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Winter Wahoo in the Northern gulf of Mexico
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Winter Wahoo in the Northern gulf of Mexico

If you have checked into a social media app over the last two months, you will have seen that there has been a great number of wahoo being caught in the northeastern Gulf of Mexico. I was even grabbing coffee at a local shop the other day and there was a group of spearfishermen from Tampa Bay that had traveled to Destin to spend three days chasing wahoo. It is the first time since being in the saltwater fishing scene that I have seen a bite as hot as this and so I reached out to Tom Hilton from Hilton’s Realtime Navigator to get his perspective on why it has been so great. Here it is: 

“The three SST images (that are below) show the following: the top 2 images are the same image from last Saturday, January 7, 2023. The top image is based on a custom temp range of 68 to 78 degrees which shows very warm water this time of year flowing through the area around the FADs and beyond.  Note the 4-5 degree temp break just offshore of the Elbow and extending westward – nice!  If there is any sargassum out there, there is a great chance that this will be a really nice weedline.  Additionally, this tempbreak runs from about 1,200’ depth westward and onto the shelf into depths as shallow as 150’ – fantastic conditions for wahoo!   I have the (Hilton’s Realtime Navigator) Nav Tool positioned just east of the FADs which shows the latitude/longitude position, distance and bearing from the Destin farewell buoy, depth, and the temperature of 77.5 degrees F.  This is warm enough to catch all kinds of pelagics including Dorado, Blue Marlin, White Marlin, Tuna, and Wahoo. If you take a step back on the image on the site you will see that this warm water is a backflow eddy from the warm core eddy down south, bringing the warmer, bluer water inshore and into our fishing grounds.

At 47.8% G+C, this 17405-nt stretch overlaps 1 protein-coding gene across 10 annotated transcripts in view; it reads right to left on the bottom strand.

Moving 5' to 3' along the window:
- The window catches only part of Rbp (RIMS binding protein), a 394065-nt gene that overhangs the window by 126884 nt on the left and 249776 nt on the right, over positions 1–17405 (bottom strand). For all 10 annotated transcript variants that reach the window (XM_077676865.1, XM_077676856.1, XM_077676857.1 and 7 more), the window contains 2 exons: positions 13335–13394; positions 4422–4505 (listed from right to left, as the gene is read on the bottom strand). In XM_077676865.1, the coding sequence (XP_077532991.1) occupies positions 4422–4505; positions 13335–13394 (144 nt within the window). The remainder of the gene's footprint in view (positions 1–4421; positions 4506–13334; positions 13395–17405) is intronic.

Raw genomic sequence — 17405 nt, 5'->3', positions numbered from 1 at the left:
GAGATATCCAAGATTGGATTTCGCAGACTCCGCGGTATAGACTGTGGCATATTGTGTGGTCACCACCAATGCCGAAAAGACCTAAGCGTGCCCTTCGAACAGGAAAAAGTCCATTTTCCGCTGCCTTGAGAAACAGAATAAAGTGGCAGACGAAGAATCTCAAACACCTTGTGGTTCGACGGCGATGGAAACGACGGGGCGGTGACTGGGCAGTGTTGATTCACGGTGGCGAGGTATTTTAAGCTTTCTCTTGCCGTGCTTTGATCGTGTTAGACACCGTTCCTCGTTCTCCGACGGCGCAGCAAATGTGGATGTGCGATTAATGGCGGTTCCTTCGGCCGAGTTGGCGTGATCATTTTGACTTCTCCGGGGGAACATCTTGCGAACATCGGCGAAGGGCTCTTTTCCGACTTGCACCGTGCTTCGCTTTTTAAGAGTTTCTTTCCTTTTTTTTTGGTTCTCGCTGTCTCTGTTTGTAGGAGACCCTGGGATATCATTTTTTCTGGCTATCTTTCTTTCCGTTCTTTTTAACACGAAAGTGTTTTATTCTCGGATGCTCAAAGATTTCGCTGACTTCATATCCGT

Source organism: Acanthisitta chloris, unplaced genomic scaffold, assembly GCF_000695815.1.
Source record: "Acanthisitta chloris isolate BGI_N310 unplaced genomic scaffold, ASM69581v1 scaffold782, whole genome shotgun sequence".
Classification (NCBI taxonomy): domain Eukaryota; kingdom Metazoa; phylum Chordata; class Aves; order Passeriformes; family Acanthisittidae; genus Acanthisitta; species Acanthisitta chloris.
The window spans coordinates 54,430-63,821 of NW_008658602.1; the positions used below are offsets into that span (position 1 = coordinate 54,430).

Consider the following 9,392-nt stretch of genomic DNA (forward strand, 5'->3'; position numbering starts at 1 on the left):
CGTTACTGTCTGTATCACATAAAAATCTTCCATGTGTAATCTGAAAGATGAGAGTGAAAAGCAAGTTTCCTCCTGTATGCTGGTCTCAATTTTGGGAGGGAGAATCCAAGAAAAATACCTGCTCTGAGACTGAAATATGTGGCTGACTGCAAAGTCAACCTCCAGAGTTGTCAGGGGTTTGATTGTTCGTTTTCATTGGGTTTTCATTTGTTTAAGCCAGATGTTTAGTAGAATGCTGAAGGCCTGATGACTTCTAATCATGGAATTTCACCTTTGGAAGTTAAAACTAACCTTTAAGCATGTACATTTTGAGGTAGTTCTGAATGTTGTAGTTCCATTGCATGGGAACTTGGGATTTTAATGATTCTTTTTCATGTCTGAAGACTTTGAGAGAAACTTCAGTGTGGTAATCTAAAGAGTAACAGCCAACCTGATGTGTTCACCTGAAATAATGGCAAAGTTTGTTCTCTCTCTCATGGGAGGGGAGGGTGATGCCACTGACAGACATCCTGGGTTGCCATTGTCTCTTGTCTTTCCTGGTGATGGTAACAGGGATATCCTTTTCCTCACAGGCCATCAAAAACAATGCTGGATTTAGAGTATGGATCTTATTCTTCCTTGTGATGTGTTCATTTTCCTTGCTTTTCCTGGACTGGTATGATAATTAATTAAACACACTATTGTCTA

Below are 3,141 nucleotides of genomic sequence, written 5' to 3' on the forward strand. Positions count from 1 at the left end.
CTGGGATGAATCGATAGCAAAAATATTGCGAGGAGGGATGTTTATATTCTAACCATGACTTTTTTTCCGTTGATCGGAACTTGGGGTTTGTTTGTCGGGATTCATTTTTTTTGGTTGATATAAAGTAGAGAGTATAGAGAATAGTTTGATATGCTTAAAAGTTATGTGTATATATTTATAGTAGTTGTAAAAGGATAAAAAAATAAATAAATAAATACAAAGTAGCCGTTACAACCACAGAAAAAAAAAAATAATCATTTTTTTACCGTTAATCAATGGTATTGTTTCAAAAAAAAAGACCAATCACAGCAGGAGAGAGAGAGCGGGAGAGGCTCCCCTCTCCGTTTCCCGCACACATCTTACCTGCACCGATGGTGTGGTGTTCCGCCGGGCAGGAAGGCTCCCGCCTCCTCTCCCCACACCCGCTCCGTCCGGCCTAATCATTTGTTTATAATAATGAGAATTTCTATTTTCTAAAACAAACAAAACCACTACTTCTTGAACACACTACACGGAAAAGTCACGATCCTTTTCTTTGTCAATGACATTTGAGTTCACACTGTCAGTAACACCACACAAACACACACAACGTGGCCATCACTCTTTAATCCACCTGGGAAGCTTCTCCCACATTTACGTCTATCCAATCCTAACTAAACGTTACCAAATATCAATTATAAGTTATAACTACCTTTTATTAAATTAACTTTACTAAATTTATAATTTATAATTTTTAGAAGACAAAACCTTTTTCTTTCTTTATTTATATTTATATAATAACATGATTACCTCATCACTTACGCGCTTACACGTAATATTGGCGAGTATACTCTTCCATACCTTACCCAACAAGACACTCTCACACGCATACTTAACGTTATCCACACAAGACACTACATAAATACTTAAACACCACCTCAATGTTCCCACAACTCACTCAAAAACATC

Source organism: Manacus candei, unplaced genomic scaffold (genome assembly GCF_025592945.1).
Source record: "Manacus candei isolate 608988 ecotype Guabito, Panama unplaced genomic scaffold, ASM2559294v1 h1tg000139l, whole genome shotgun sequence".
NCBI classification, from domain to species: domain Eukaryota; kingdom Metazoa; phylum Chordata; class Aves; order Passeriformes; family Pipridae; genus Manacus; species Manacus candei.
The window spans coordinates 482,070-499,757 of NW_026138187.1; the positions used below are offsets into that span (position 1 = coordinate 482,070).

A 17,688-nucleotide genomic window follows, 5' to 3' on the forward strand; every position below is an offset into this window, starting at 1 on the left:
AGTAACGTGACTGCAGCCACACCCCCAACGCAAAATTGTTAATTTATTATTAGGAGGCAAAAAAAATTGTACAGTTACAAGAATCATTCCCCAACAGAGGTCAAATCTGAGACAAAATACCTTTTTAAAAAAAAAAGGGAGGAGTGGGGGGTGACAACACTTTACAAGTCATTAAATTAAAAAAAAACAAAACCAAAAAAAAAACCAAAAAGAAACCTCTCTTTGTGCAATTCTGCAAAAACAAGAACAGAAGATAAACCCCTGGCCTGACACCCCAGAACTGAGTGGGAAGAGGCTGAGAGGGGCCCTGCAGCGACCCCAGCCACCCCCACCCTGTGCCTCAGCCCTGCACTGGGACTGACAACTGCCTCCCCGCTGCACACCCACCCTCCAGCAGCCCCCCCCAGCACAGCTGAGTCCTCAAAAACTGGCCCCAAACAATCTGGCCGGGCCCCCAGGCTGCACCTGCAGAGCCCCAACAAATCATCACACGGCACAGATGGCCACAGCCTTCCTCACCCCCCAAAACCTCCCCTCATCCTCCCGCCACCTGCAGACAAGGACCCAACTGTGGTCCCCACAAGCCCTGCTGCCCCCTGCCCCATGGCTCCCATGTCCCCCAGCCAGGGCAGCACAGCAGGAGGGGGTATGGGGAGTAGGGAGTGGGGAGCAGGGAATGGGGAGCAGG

The second SST image is the same shot as before, but tweaked down from 68-78 to 75-78, which dissects the warm water mass even more where you see the current streams and visualize how the currents are flowing through the area. The primary break is the one mentioned above near the Elbow, but this image shows some secondary breaks indicating current and possible congregation of flotsam, sargassum, and most importantly bait.  Having multiple custom SST shots based on different game plans is important to have at your disposal while out there – this allows you to navigate on the image most detailed for your game plan at the moment and allows you to slide over and fish productive water without having to travel great distances and maximizing your efficiencies while fishing.


The third SST image is from exactly one year prior; January 7, 2022 which shows that the water was quite a bit cooler last year as compared to right now (73.1 degrees).  This temp is still conducive to catching Wahoo and it would be interesting to hear how people did out there last year at this time – looks to me that the current is a bit stronger this year than last which could be the difference maker here.  Another interesting thing about going back in time on Hilton’s is that you will notice that 2 FADs were missing on that day last January AND you will notice the position of the drill ships and semi-submersibles on that day as well.  When logging your catches over time and looking back to see why you caught that fish on that day in days/months/years past, it’s an important learning tool to understand what the conditions were - I call it fishing in the rear view mirror.  If you were fishing a drill ship, for instance, that would play a major role in why you caught your fish there, on that day, so that is why we have structured the site to show you as accurate a picture as possible.


The next image shows the water color from this past weekend – beautiful, warm, blue water washing through the FADs in a westerly current.  You will notice the primary break is associated with a color change and the secondary breaks revealing current edges aligning with what we say on the 75-78 SST shot.”



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